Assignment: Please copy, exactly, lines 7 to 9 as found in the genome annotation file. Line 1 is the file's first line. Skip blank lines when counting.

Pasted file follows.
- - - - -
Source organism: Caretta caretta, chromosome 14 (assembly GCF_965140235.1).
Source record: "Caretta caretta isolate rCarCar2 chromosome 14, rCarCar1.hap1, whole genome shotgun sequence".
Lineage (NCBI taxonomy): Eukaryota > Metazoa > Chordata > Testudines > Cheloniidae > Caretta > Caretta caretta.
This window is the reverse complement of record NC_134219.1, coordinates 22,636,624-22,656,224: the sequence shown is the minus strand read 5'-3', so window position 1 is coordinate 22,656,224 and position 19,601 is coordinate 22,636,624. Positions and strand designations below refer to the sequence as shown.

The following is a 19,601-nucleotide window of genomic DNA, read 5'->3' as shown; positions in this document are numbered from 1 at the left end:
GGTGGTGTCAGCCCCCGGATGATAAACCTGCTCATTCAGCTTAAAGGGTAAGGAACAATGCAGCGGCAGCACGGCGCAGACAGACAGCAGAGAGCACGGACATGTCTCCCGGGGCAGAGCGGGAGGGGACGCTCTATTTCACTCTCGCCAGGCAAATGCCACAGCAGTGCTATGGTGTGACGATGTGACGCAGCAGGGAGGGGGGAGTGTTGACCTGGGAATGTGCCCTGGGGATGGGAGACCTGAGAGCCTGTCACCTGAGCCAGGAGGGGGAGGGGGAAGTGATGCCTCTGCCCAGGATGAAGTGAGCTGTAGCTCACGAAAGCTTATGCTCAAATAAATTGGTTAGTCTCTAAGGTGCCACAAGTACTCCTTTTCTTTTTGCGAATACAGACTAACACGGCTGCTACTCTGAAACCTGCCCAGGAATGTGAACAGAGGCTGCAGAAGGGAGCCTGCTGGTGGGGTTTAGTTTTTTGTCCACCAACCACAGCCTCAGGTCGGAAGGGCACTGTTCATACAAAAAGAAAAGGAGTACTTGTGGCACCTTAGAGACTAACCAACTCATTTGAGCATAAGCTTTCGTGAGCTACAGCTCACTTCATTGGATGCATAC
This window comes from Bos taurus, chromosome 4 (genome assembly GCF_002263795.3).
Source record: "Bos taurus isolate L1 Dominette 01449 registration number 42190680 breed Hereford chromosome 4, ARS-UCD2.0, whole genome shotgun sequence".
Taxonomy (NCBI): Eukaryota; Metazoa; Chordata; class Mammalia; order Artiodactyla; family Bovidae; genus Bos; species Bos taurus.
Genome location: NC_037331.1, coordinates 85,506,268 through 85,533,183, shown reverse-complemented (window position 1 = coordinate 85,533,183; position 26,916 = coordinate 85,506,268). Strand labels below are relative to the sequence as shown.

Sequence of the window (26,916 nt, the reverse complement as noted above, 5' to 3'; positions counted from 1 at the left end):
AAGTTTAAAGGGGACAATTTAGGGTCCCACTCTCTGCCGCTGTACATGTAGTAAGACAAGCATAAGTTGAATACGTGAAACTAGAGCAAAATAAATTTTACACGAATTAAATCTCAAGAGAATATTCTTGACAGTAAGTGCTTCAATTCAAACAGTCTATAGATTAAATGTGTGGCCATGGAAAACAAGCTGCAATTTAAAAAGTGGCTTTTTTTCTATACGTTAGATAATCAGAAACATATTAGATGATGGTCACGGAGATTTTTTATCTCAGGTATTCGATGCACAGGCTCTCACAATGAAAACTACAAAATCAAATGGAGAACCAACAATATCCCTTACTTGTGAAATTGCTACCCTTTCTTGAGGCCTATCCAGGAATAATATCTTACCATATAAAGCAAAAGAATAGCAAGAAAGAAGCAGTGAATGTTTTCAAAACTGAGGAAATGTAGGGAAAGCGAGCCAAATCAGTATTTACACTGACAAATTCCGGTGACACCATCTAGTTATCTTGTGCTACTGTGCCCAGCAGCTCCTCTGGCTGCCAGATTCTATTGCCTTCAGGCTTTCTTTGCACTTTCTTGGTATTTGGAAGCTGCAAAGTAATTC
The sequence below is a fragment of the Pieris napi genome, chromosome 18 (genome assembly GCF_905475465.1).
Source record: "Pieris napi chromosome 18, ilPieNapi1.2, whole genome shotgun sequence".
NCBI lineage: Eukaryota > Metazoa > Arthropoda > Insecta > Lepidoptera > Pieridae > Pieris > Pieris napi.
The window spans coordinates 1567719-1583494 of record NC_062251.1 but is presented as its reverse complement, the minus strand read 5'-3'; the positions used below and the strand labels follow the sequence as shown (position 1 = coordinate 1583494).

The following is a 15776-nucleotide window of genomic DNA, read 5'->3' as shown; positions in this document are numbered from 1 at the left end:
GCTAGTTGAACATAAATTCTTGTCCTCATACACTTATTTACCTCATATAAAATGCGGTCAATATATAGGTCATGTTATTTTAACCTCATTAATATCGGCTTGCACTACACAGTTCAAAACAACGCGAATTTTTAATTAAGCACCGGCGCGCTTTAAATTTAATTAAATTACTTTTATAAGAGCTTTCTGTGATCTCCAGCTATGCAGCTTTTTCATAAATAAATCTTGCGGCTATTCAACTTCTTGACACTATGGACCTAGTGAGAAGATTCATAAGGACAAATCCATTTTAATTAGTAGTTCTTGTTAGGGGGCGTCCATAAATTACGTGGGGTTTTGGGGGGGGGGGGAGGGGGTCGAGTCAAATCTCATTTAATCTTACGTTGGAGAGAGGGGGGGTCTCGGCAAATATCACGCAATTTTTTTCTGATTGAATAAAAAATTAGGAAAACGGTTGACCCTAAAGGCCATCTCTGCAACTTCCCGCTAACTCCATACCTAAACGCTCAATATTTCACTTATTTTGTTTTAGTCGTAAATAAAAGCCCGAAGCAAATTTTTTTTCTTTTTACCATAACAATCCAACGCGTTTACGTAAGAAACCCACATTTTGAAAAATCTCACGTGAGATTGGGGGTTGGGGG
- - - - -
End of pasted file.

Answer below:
This window comes from Bos taurus, chromosome 4 (genome assembly GCF_002263795.3).
Source record: "Bos taurus isolate L1 Dominette 01449 registration number 42190680 breed Hereford chromosome 4, ARS-UCD2.0, whole genome shotgun sequence".
Taxonomy (NCBI): Eukaryota; Metazoa; Chordata; class Mammalia; order Artiodactyla; family Bovidae; genus Bos; species Bos taurus.